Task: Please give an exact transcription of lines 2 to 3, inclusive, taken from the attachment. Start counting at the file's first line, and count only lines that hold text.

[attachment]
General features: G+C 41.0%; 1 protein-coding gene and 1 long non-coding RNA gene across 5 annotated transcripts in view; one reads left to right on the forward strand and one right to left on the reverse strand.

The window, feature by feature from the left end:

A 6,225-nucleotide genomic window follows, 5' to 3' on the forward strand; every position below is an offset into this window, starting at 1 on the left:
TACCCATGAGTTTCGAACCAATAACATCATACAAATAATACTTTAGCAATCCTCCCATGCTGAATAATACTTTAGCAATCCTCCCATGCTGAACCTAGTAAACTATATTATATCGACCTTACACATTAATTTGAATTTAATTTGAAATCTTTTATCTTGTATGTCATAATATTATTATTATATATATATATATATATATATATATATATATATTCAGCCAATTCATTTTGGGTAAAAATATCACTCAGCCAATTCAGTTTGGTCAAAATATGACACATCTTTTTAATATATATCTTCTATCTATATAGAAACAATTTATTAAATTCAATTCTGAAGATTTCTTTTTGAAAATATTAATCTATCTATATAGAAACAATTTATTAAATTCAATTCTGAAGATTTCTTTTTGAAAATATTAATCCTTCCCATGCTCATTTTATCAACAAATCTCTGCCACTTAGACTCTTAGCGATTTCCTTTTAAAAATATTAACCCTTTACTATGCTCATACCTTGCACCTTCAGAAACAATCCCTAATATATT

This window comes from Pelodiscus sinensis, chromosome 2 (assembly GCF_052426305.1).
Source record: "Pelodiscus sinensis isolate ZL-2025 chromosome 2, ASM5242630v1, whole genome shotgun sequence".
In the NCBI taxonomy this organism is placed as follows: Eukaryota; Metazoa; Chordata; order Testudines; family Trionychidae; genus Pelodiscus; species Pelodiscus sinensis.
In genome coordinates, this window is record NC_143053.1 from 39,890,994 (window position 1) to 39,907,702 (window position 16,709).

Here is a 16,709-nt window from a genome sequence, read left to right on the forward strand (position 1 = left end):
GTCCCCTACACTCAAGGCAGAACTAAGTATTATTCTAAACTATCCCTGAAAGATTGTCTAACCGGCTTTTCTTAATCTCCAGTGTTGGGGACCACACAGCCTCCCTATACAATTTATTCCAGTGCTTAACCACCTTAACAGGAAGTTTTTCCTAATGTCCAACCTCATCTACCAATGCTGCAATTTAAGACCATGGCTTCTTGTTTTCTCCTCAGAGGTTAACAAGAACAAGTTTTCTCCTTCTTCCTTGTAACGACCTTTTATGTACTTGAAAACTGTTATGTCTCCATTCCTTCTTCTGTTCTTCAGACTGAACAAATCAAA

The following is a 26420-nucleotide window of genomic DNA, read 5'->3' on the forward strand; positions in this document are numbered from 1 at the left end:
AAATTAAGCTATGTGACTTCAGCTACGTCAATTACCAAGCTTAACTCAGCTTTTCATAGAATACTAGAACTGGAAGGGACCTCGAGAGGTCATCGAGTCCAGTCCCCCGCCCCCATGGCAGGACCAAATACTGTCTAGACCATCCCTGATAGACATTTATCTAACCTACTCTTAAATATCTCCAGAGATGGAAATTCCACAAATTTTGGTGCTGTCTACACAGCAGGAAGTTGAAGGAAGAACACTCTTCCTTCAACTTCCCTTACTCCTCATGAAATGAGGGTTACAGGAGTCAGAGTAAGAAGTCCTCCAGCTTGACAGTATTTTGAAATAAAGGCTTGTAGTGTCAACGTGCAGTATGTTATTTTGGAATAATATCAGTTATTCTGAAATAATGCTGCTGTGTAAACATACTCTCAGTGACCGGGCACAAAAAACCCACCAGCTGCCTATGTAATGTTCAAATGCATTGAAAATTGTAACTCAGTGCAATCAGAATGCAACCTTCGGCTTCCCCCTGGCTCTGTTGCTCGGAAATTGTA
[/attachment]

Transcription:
The window, feature by feature from the left end:

A 6,225-nucleotide genomic window follows, 5' to 3' on the forward strand; every position below is an offset into this window, starting at 1 on the left: